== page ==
Right middle lobe consolidation
Right middle lobe consolidation refers to consolidation in part (incomplete) or all (complete) of the right middle lobe.
Consolidation refers to the alveolar airspaces being filled with fluid (exudate/transudate/blood), cells (inflammatory), tissue, or other material.
The list of causes of consolidation is broad and includes:
- pulmonary oedema
- adult respiratory distress syndrome (ARDS)
- interstitial pneumonias
Consolidation is usually obvious on CT, however features can be difficult on chest radiography. Features of right middle lobe (RML) consolidation on CXR include:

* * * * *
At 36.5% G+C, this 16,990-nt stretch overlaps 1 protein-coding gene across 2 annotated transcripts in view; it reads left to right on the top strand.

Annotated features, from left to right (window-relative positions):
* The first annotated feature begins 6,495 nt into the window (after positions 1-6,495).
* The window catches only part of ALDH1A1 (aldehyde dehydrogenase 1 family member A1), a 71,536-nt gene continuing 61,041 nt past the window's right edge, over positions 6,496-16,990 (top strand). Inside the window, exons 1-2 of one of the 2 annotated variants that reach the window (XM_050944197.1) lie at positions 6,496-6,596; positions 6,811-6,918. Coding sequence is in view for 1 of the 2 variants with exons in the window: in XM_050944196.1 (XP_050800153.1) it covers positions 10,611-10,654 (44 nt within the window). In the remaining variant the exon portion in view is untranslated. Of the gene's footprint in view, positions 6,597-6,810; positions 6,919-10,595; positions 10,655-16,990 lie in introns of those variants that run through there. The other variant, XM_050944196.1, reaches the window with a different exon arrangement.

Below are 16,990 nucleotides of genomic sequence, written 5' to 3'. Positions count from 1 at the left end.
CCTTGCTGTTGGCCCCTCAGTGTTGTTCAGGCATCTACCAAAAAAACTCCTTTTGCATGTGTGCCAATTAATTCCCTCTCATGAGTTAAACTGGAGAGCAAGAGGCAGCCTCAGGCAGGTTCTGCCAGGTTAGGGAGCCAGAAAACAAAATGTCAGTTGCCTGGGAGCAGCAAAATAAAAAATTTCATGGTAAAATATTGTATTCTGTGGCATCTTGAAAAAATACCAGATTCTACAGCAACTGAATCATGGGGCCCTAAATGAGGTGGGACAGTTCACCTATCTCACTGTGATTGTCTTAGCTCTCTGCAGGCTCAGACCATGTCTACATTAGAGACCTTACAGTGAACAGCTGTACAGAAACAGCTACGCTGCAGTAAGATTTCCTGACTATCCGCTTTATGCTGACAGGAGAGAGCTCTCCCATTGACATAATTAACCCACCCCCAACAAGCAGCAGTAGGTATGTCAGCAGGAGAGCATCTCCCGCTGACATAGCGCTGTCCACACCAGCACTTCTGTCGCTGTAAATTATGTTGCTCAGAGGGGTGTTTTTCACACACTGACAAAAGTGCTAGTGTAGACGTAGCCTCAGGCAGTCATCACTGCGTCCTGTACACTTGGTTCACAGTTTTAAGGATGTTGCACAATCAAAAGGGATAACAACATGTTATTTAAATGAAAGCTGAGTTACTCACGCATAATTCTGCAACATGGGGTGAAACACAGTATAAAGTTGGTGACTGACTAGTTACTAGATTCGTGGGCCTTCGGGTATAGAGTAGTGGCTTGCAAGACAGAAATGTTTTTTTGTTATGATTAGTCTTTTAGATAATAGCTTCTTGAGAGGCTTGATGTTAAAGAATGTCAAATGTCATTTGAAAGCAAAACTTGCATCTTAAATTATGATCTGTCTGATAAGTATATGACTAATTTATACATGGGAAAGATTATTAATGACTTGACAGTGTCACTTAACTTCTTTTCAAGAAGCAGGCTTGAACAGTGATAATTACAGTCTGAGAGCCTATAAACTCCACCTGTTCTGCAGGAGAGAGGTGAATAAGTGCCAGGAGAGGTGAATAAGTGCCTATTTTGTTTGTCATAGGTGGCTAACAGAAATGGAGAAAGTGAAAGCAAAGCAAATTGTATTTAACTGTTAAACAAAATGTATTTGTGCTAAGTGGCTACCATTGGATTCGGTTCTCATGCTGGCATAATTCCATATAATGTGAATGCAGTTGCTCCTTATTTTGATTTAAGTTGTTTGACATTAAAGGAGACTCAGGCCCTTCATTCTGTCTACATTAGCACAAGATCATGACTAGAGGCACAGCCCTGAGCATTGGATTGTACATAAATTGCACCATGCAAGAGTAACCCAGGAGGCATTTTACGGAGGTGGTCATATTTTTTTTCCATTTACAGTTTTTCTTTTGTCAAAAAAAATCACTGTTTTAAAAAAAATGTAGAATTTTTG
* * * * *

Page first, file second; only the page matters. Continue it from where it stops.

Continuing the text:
- opacification of the RML abutting the horizontal fissure
- indistinct right heart border
- loss of the medial aspect of the right hemidiaphragm
- air bronchograms
- there may also be evidence of some right middle lobe collapse
It must be remembered that the homogeneity of the consolidation will be influenced by any underlying lung disease.
Occasionally with complete lobar consolidation, there may be increased in volume of the affected lobe, rather than the more frequent collapse. When the fissures are outwardly convex, the appearance is referred to as the bulging fissure sign.
A mnemonic to remember the general features of consolidation is A2BC3